Why is that? The core meaning of Article 7 of the UN Charter is that if a nation adopts actions which threaten the world peace, then the UN Security Council has the authority to place economic, political and military sanctions on them. If this sentence is written in the declaration, then the UN Security Council has the authority to adopt military sanctions against North Korea. So if after today North Korea conducts a fourth nuclear test, or a fifth nuclear test, then the key is to see whether or not this sentence is contained in the sanctions declaration. All the nations involved in this issue will have to engage in really prudent discussions.

Host: According to your estimates and judgement, how much time will Korean unification take?

Zhang Liangui: Speaking of the unification of the Korean peninsula, both the North Koreans and the South Koreans have advocated reconciliation, both have been prominent advocates for unity, both have clung to the banner of unity [抢统一的旗号]. But the big difference is who will be the one to unify the peninsula. Each side has put forward the idea that they will lead unification, or to put it specifically that they will gobble up the other side. Under present conditions, both sides refuse to budge. I think the potential for discussion and resolution is fairly small because this is a zero-sum competition. In the past both North Korea and South Korea have brought up the idea of “sovereign peaceful unification” [自主和平统一] and have opposed coerced unification—that is, unification which comes out of one side gobbling up the other. But recently over the last few years, some people have simply said “sovereign unification” (自主统一)—I don’t know why they have gotten rid of the word “peaceful” (和平). In actuality it’s now just a case of insisting upon unilateral unification.

Host: If South Korea unifies the Korean peninsula, what kind of change would there be to the security of our borders?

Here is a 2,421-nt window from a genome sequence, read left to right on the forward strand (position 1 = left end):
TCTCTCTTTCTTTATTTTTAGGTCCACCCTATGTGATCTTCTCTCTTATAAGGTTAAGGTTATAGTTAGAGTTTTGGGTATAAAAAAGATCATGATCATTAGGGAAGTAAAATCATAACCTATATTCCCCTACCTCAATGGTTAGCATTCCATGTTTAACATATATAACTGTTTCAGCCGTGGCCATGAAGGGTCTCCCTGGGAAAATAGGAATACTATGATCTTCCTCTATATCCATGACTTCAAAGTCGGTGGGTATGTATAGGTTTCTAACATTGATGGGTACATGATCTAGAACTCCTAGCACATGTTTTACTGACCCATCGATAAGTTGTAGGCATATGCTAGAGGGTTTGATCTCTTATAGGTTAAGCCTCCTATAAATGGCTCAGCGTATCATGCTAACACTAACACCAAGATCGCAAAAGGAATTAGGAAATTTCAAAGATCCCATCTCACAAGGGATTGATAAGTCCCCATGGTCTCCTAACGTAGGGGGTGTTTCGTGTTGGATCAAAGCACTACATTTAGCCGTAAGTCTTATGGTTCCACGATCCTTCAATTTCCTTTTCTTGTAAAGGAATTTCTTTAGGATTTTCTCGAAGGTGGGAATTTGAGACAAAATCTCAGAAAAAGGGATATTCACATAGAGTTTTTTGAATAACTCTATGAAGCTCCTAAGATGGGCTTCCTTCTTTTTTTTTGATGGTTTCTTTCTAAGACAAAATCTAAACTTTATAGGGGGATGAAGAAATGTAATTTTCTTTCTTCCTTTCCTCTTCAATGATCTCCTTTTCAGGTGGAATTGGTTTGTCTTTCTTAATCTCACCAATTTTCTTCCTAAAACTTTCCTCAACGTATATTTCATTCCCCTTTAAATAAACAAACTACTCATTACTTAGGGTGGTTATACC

Zhang Liangui: Making that kind of prediction is relatively dangerous. Taking a step back, whether South Korea really unifies the Korean peninsula, or if North Korea unifies the Korean peninsula, I think no matter who unifies the Korean peninsula, as long as this new government pays attention to the lives of the people, focuses on economic development, then Korea will certainly have good relations with China.

Why is this? You can’t separate Korea’s economic development from China. China’s a huge market and you have to engage in trade with China. If you want to engage in trade then you have to be friends, you can’t be firing off guns and bombs every day—otherwise who will want to trade with you? In addition, China’s huge. Although a unified Korea would be 220 thousand square kilometers, with a population of South Korea’s 48 million and North Korea’s 24 million for a total population of 72 million, it’s still a small country compared with China. If they’re rational and politically astute, then a unified Korean peninsula wouldn’t compete with China. Being friends would be their best choice.

So I believe that the most obvious benefits to China in terms of a unified Korean peninsula are, number one, no matter who unifies the peninsula, they’ll get the Americans to leave. Some people say that South Korea has a strategic relationship with the US, would they be able to force the Americans to leave? Look at the US embassy in Seoul [汉城], every day there are South Koreans protesting. This shows just how fierce anti-American sentiment is. After unification, American forces wouldn’t be able to remain on the peninsula. Second, after unification, there wouldn’t be any confrontation between the north and the south, and the region would begin to settle down. With no Cold War conflict, the Korean peninsula might be able to become peaceful and stable. Looking at it from these angles, no matter who unifies whom, so long as its unified, it will have positive benefits for China.

Host: Should China be most concerned with America attacking China, or should China be most concerned with the surrounding region?

Zhang Liangui: Considering the issue from different angles, you can come up with different conclusions. From a macro perspective, the only country in the world which can most threaten China is the US [能够置中国于死地的只有美国]. But to put it another way, the US is a nuclear power, and China is also a nuclear power. If the US wants to bully China, if it wants to viciously attack China without suffering revenge, well, that’s not going to be possible. If the US really wants to adopt some kind of military action against China, then China would certainly use force to launch a counter attack. And precisely because of this, China and the US have formed a balance of power in which both sides have nuclear weapons, nervously watching for the possibility that either side could launch a nuclear warhead.